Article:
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New Epson printer is a true all-in-one

With the incredible transformation in printers these days it's often hard to find everything you want in one unit.

On my desk until a month ago was a black and white laser printer, a flatbed scanner, a 4x6 photo printer and a color deskjet printer.

That's before I got a chance to use the amazing Epson Stylus Photo RX700, which takes the place of all of those and adds copying and photo editing to boot.

It is not often that one all-in-one printer works well on all cylinders (often one that is good at photos is rotten on text, or bad at scanning).

Not this one. I have run this one through its paces and found it can do it all. It even can print on the surface of printable DVDs and CDs, so you can design your own discs without those stupid labels. (More than once I have had the labels ruin a player or toss a disc out of balance.)

Anyway, installation of the Epson was straightforward. The printer, believe it or not, actually comes with a USB cable (are you listening HP and Dell?). It takes six slim ink cartridges, which conveniently plug in the front and are simple to change. Once you install the software suite you can fire up the printer and you'll see real-time status of the ink capacity. (Best of all, the replacement cartridges are $12 to $17, a modest price in comparison to others.)

The black and white prints on normal paper were fine; that technology has been around a while and there's no surprise there. Color prints on normal paper were also good, with sharp color and instant drying. It is important with printers like these to select the properties when you print and select the exact paper you're using and the type of printing (image, text or both).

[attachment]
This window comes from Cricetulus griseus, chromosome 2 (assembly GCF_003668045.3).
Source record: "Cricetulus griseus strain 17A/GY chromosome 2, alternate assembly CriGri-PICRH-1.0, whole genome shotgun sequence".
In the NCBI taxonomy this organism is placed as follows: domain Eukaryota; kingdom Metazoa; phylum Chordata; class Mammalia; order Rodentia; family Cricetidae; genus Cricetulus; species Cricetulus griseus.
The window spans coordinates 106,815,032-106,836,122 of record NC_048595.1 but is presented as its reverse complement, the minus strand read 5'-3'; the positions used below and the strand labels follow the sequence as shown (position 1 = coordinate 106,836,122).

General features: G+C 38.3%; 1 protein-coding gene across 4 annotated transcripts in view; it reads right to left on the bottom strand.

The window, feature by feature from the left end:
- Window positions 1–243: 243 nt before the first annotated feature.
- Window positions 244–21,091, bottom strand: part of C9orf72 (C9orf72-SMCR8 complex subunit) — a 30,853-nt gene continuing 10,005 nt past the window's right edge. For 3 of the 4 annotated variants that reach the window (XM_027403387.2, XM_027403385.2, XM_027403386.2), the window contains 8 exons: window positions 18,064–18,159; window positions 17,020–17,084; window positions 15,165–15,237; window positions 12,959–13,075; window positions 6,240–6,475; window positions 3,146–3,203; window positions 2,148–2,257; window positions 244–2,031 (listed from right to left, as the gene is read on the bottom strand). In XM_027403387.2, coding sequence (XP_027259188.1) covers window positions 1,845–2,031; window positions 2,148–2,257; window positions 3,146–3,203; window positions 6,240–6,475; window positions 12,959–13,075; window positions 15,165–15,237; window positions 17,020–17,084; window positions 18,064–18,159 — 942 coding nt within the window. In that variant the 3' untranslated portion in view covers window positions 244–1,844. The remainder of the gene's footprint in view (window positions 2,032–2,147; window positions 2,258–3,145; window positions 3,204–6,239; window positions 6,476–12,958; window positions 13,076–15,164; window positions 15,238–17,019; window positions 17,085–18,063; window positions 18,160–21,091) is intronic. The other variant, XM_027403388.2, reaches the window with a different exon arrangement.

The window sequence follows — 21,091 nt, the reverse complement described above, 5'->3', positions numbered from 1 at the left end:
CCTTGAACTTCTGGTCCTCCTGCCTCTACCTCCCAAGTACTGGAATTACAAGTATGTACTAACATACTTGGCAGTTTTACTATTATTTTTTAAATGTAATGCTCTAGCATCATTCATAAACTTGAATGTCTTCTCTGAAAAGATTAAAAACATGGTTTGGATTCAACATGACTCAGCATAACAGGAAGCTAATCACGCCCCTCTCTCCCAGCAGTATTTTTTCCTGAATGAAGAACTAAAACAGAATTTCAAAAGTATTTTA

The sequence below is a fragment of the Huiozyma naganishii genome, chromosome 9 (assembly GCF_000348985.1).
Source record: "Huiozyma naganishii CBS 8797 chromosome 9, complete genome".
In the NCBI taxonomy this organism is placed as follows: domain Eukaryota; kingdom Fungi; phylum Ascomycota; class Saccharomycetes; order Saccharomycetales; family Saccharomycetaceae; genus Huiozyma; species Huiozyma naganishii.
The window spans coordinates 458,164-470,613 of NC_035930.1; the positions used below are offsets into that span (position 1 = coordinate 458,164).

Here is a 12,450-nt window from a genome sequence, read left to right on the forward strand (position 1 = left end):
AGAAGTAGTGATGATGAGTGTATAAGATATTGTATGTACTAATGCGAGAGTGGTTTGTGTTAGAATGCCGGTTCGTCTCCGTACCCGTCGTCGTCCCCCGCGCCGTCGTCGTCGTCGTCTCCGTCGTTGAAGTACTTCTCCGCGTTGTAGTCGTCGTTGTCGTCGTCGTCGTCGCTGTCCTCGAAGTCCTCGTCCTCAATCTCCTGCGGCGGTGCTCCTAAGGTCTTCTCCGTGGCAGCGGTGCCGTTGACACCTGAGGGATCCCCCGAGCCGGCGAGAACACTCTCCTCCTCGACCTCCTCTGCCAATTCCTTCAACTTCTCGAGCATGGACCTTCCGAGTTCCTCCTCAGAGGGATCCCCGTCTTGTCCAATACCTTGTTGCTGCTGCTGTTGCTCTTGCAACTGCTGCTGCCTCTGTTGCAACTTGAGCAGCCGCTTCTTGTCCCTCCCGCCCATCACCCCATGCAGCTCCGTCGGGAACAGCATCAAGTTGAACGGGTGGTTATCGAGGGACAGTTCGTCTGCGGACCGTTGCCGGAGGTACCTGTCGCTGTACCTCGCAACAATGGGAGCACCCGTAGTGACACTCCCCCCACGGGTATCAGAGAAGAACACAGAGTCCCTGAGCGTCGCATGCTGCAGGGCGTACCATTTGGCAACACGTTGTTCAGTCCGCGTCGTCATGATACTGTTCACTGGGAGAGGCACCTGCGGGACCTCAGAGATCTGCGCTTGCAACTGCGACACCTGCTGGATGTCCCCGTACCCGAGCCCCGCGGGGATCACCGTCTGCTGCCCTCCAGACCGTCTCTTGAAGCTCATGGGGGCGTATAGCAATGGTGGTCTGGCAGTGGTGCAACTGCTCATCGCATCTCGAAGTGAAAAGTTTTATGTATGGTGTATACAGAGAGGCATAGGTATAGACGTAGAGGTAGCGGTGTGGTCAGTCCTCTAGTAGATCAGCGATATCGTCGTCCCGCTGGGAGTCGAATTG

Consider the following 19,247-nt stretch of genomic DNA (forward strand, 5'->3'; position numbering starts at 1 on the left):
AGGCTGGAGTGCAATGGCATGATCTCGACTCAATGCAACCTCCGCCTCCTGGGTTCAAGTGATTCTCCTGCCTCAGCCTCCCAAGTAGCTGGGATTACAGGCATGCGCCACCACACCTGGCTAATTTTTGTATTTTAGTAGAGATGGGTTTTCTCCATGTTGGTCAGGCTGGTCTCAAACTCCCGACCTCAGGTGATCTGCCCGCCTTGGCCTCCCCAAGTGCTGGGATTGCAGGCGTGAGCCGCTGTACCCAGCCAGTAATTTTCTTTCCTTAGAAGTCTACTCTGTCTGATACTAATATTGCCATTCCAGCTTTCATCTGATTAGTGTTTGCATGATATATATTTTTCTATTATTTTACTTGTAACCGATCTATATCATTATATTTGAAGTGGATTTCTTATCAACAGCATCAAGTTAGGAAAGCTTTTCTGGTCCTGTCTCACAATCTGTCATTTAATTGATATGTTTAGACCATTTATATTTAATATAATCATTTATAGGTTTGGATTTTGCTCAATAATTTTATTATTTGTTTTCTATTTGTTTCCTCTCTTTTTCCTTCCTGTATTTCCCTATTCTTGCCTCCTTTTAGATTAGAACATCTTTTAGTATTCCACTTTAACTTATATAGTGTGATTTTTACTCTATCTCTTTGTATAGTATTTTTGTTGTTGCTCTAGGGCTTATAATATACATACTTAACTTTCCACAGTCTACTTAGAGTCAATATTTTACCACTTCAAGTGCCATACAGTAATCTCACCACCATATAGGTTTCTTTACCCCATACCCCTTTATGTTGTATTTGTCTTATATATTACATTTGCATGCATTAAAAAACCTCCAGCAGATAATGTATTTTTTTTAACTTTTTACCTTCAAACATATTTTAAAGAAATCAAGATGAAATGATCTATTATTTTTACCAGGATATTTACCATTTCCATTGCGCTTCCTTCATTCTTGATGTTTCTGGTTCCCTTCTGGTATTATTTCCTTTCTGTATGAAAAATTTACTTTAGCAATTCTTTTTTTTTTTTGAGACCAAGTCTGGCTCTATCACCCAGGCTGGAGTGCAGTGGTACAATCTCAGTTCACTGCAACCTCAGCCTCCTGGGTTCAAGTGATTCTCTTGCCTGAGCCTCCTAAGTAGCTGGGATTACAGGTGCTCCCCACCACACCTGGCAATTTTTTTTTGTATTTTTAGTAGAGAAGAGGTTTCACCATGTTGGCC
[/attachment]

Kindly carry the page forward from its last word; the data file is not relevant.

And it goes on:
Where this thing excels is as a home color photo printing lab. I honestly never thought that I'd need or use one, considering there's a one-hour photo store on every corner. However, I found that impression dead wrong.

The very week I installed the beast two of my kids had school projects that required photos (that we found out about at about 8 p.m. the night before). A couple more of my kids needed copies made. Who has a copier in their home? Turns out we do when we added this little guy.

Printing photos was a snap — open a slot in the back, load the right paper and away you go. Printing an 8x10 in the highest mode took less than a minute and the image looked equal to most photo labs. Printing a 4x6 was just as easy.

Printing onto a CD or DVD involves using a provided sleeve.

A major plus of this printer is the 2.5-inch color display on the front. Because it also has built-in slots for photo cards, you can simply eject your card from your camera, insert in the printer and scan through your photos . . . no PC is needed. You even can crop or make modest adjustments to the images prior to printing.

Other features include direct printing from color slides or negatives, a feature usually reserved for much more expensive units. (My first negative scanner was $1,200.)

As for traditional scanning, it performed well. Its 3200 dpi resolution will handle consumer tasks easily.

At $399 the unit is not the cheapest on the market but probably is when you consider all of the features it includes and that is performs well on all of them.

The only con I see is lack of a fax capacity. It's not something I would use, but some all-in-ones have this.

You can see photos of the unit and all of the specifications at Street price is $365 to $390.

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James Derk is co-owner of CyberDads, a computer repair company, and a computer columnist for Scripps Howard News Service. His e-mail address is